I love my National Theatre Entry Pass – it provides opportunities for young people to access groundbreaking theatre at discounted rates. When they told me John Lithgow – the voice of Lord Farquaad – was not only starring in a show but also doing a Q & A, and I could see both for £8, I booked it straight away.
(Dinner at the National Theatre)
Lithgow was interviewed by Nick Hytner, Director of the NT. The first thing I noticed when he stepped on stage was how tall he was! It was a memorable opening as Lithgow described being born in a prop box. Born into a thoroughly theatrical family, Lithgow spent his childhood summers with his Dad’s Shakespeare troop in Ohio, starting with the small bit parts and graduating up to the young leads.
Lithgow was no fool and secured a scholarship at Harvard. He describes himself as the ‘best actor in Harvard by osmosis’ only a small underestimation of his evident dramatic talent (!) and a time of prolific output – he featured in some 8 or 9 plays per term and his repertoire had by this time expanded from Shakespeare to encompass several Russian playwrights among others . On some kind of Erasmus swap Lithgow made it to LAMDA which conferred on him a love of London and a convincing English accent, he describes it as like ‘swallowing a horsepill of Englishness’.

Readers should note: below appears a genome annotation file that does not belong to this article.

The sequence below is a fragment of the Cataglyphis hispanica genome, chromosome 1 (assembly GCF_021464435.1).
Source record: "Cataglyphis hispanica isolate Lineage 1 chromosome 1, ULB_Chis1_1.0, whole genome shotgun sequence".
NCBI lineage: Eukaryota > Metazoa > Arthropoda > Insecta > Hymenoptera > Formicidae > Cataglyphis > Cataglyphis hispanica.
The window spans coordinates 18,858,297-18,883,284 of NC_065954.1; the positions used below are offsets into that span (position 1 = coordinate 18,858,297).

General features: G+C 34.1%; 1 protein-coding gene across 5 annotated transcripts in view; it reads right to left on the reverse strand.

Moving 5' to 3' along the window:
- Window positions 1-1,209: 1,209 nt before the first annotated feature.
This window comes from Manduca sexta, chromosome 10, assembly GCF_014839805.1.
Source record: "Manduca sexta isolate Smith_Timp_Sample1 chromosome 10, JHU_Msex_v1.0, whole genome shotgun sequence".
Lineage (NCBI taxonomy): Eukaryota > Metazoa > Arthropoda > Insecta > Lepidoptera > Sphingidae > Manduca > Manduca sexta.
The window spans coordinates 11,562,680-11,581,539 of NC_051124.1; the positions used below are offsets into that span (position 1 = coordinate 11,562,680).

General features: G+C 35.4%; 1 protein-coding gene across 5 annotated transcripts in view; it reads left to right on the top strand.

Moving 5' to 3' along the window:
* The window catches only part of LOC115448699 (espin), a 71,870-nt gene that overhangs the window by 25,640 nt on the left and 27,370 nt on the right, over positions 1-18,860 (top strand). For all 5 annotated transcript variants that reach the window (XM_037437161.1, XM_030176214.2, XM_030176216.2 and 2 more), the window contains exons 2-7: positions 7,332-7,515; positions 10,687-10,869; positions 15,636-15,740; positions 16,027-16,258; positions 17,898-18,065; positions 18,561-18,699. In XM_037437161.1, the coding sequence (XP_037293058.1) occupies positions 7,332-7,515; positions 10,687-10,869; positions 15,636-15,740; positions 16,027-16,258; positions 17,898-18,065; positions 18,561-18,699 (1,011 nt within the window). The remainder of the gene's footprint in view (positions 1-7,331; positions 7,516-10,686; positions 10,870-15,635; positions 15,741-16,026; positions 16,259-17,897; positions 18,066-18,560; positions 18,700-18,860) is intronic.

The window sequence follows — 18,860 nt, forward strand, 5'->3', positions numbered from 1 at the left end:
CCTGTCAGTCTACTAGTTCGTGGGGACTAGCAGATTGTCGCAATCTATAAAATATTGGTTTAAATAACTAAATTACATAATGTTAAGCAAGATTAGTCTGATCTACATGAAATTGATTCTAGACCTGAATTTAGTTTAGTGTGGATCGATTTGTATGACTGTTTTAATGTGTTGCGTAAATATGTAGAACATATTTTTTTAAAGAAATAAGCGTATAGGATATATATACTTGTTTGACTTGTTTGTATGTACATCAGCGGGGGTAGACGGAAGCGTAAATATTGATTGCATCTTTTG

Lithgow also passed comment on his lifelong profession of acting deeming it a reckless and stupid career path. He has done numerous other things on top of acting to fill the quiet season from writing children’s books to conducting orchestras. He does this he says to avoid the actor’s agony of ‘waiting to be wanted’.
With this backdrop I ran off to speed munch my dinner and then returned to the front row to see Lithgow perform the lead role in Pintero’s Victorian farce, The Magistrate. Damien Lewis loved it - he was sat about 6 rows behind me, desperately trying to keep a low profile. The play was everything I’ve come to expect from comedy at the NT, riotous, professional, splendid and slightly mad. The script set the action firmly in London and with my local interests that really pleased me! As ever the staging was central to the success of the play, this time it both rotated and rose on expensive mechanical, silent sets. Lithgow provided some hilariously comic moments particularly when acting out being attacked by a dog who obviously wasn’t there! And I loved the song about trying to guess the age of a lady; it was suggested you might chop her leg off and count the rings!
The Magistrate is on until March, there are plenty of discounted seats available and I can’t recommend it high enough!